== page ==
State ex rel. Johnson Controls, Inc. v. Tucker, No. 11–1515.

CourtSupreme Court of West Virginia
Writing for the CourtKETCHUM
Citation229 W.Va. 486,729 S.E.2d 808
PartiesSTATE of West Virginia, ex rel. JOHNSON CONTROLS, INC., York International Corporation, and Morgan Keller, Inc., Petitioners v. The Honorable Susan B. TUCKER, Judge of the Circuit Court of Monongalia County, and Glenmark Holding, LLC, Respondents.
Docket NumberNo. 11–1515.
Decision Date13 June 2012

229 W.Va. 486
729 S.E.2d 808

STATE of West Virginia, ex rel. JOHNSON CONTROLS, INC., York International Corporation, and Morgan Keller, Inc., Petitioners
v.
The Honorable Susan B. TUCKER, Judge of the Circuit Court of Monongalia County, and Glenmark Holding, LLC, Respondents.

No. 11–1515.

Supreme Court of Appeals of
West Virginia.

Submitted Feb. 8, 2012.
Decided June 13, 2012.


[729 S.E.2d 811]



Syllabus by the Court

1. “Under the Federal Arbitration Act, 9 U.S.C. § 2, a written provision to settle by arbitration a controversy arising out of a contract that evidences a transaction affecting interstate commerce is valid, irrevocable, and enforceable, unless the provision is found to be invalid, revocable or unenforceable upon a ground that exists at law or in equity for the revocation of any contract.” Syllabus Point 6, Brown v. Genesis Healthcare Corp., 228 W.Va. 646, 724 S.E.2d 250 (2011).

2. “Nothing in the Federal Arbitration Act, 9 U.S.C. § 2, overrides normal rules of contract interpretation. Generally applicable contract defenses—such as laches, estoppel, waiver, fraud, duress, or unconscionability—may be applied to invalidate an arbitration agreement.” Syllabus Point 9, Brown v. Genesis Healthcare Corp., 228 W.Va. 646, 724 S.E.2d 250 (2011).

3. “The doctrine of unconscionability means that, because of an overall and gross imbalance, one-sidedness or lop-sidedness in a contract, a court may be justified in refusing to enforce the contract as written. The concept of unconscionability must be applied in a flexible manner, taking into consideration all of the facts and circumstances of a particular case.” Syllabus Point 12,

[729 S.E.2d 812]

Brown v. Genesis Healthcare Corp., 228 W.Va. 646, 724 S.E.2d 250 (2011).

4. “An analysis of whether a contract term is unconscionable necessarily involves an inquiry into the circumstances surrounding the execution of the contract and the fairness of the contract as a whole.” Syllabus Point 3, Troy Mining Corp. v. Itmann Coal Co., 176 W.Va. 599, 346 S.E.2d 749 (1986).

5. “A determination of unconscionability must focus on the relative positions of the parties, the adequacy of the bargaining position, the meaningful alternatives available to the plaintiff, and ‘the existence of unfair terms in the contract.’ ” Syllabus Point 4, Art's Flower Shop, Inc. v. Chesapeake and Potomac Telephone Co. of West Virginia, Inc., 186 W.Va. 613, 413 S.E.2d 670 (1991).

6. “A contract term is unenforceable if it is both procedurally and substantively unconscionable. However, both need not be present to the same degree. Courts should apply a ‘sliding scale’ in making this determination: the more substantively oppressive the contract term, the less evidence of procedural unconscionability is required to come to the conclusion that the clause is unenforceable, and vice versa.” Syllabus Point 20, Brown v. Genesis Healthcare Corp., 228 W.Va. 646, 724 S.E.2d 250 (2011).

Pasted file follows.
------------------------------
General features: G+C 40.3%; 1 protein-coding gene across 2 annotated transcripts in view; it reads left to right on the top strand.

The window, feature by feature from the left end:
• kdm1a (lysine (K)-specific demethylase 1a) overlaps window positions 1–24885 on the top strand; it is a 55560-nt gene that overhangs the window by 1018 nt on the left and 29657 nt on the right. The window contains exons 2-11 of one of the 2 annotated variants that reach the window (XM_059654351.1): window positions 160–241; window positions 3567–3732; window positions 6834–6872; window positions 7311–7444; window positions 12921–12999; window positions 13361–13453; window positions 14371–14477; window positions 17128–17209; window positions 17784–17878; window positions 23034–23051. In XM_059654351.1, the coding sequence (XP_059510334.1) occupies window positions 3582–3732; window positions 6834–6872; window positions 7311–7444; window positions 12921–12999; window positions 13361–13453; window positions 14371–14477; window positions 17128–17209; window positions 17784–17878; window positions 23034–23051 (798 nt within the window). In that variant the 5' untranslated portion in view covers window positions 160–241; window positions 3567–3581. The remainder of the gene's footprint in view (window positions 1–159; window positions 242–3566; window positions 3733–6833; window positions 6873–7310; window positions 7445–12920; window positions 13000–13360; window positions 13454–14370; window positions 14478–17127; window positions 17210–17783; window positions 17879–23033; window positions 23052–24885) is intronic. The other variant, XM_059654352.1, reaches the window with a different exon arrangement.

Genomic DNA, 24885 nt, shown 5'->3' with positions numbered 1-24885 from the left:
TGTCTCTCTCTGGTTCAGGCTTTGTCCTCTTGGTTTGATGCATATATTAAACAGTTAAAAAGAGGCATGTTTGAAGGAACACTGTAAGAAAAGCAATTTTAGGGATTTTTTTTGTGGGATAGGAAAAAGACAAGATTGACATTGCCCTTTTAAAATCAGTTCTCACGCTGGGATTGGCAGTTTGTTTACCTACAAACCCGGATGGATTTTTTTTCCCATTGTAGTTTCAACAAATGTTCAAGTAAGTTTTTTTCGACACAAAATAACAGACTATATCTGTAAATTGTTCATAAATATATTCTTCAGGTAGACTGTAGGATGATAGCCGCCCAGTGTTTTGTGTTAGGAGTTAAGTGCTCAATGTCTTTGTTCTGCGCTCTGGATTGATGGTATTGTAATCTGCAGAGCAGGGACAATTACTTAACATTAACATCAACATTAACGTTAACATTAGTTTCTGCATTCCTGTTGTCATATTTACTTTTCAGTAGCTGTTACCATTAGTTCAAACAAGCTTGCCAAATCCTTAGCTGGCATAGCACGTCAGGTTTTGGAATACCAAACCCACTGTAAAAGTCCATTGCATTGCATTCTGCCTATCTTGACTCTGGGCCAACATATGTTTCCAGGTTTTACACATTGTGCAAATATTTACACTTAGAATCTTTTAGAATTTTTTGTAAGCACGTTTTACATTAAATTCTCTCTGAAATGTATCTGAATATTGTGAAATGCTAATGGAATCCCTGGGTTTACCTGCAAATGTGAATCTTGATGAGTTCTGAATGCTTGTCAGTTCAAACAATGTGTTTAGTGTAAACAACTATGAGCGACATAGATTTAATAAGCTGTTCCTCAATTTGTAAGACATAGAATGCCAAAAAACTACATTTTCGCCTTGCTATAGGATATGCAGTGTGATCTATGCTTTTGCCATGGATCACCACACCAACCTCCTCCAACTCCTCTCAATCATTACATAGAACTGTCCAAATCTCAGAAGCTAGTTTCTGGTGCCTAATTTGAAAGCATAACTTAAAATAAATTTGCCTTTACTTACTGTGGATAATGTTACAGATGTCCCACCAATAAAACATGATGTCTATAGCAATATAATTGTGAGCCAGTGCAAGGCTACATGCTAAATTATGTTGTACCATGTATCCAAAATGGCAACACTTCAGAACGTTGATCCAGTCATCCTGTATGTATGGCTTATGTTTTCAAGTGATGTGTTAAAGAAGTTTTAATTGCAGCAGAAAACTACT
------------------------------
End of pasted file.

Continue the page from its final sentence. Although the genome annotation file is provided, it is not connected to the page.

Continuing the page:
7. “Procedural unconscionability is concerned with inequities, improprieties, or unfairness in the bargaining process and formation of the contract. Procedural unconscionability involves a variety of inadequacies that results in the lack of a real and voluntary meeting of the minds of the parties, considering all the circumstances surrounding the transaction. These inadequacies include, but are not limited to, the age, literacy, or lack of sophistication of a party; hidden or unduly complex contract terms; the adhesive nature of the contract; and the manner and setting in which the contract was formed, including whether each party had a reasonable opportunity to understand the terms of the contract.” Syllabus Point 17, Brown v. Genesis Healthcare Corp., 228 W.Va. 646, 724 S.E.2d 250 (2011).

8. “Substantive unconscionability involves unfairness in the contract itself and whether a contract term is one-sided and will have an overly harsh effect on the disadvantaged party. The factors to be weighed in assessing substantive unconscionability vary with the content of the agreement. Generally, courts should consider the commercial reasonableness of the contract terms, the purpose and effect of the terms, the allocation of the risks between the parties, and public policy concerns.” Syllabus Point 19, Brown v. Genesis Healthcare Corp., 228 W.Va. 646, 724 S.E.2d 250 (2011).

9. The Federal Arbitration Act, 9 U.S.C. § 2, requires that if a lawsuit presents multiple claims, some subject to an arbitration agreement and some not, the former claims must be sent to arbitration—even if this will lead to piecemeal litigation. A trial court may not issue a blanket refusal to compel arbitration of some of a party's claims, merely because the party has other claims which are not subject to the arbitration agreement, or because other parties in the lawsuit are not subject to the arbitration agreement.


Thomas A. Heywood, Esq., Charles M. Love, III, Esq., Bowles Rice McDavid Graff & Love, Charleston, West VA, Charles C. Wise, III, Esq., Bowles Rice McDavid Graff & Love, Morgantown, West VA, Attorneys for York International and Johnson Controls, Inc.

Denise D. Pentino, Esq., Jacob A. Manning, Esq., Dinsmore & Shohl, LLP, Wheeling, West VA, Attorneys for Morgan Keller, Inc.


William E. Galeota, Esq., Rodney L. Bean, Esq., Brian D. Gallagher, Esq., Chelsea V. Brown, Esq., Steptoe & Johnson PLLC, Morgantown, WV, Attorneys for Glenmark Holding, LLC.

KETCHUM, Chief Justice:

In this construction lawsuit we are asked to examine a circuit court order refusing to compel a plaintiff corporation to arbitrate its claims against three defendant corporations. The circuit court entered two orders in which it found that the arbitration clauses in the

[729 S.E.2d 813]

defendants' contracts with the plaintiff were unconscionable. Further, the circuit court found that it would be inequitable to fracture the plaintiff's lawsuit into multiple “piecemeal” arbitrations and lawsuits against the defendants.

The defendants have petitioned this Court for a writ of prohibition to halt enforcement of the circuit court's orders, and to compel the plaintiff to arbitrate its claims. After consideration of the record, and the briefs and the arguments of the parties, we grant the requested writ of prohibition as moulded.

I. Facts and Procedural Background

Respondent (and plaintiff below) Glenmark Holding, LLC (“Glenmark”), owns an office building in Morgantown, West Virginia, called the “Suncrest Executive Office Plaza” or “United Center.” Glenmark alleges that it took delivery of the newly constructed building in August 2004 and immediately began experiencing serious problems with the heating, ventilation and air-conditioning (“HVAC”) system.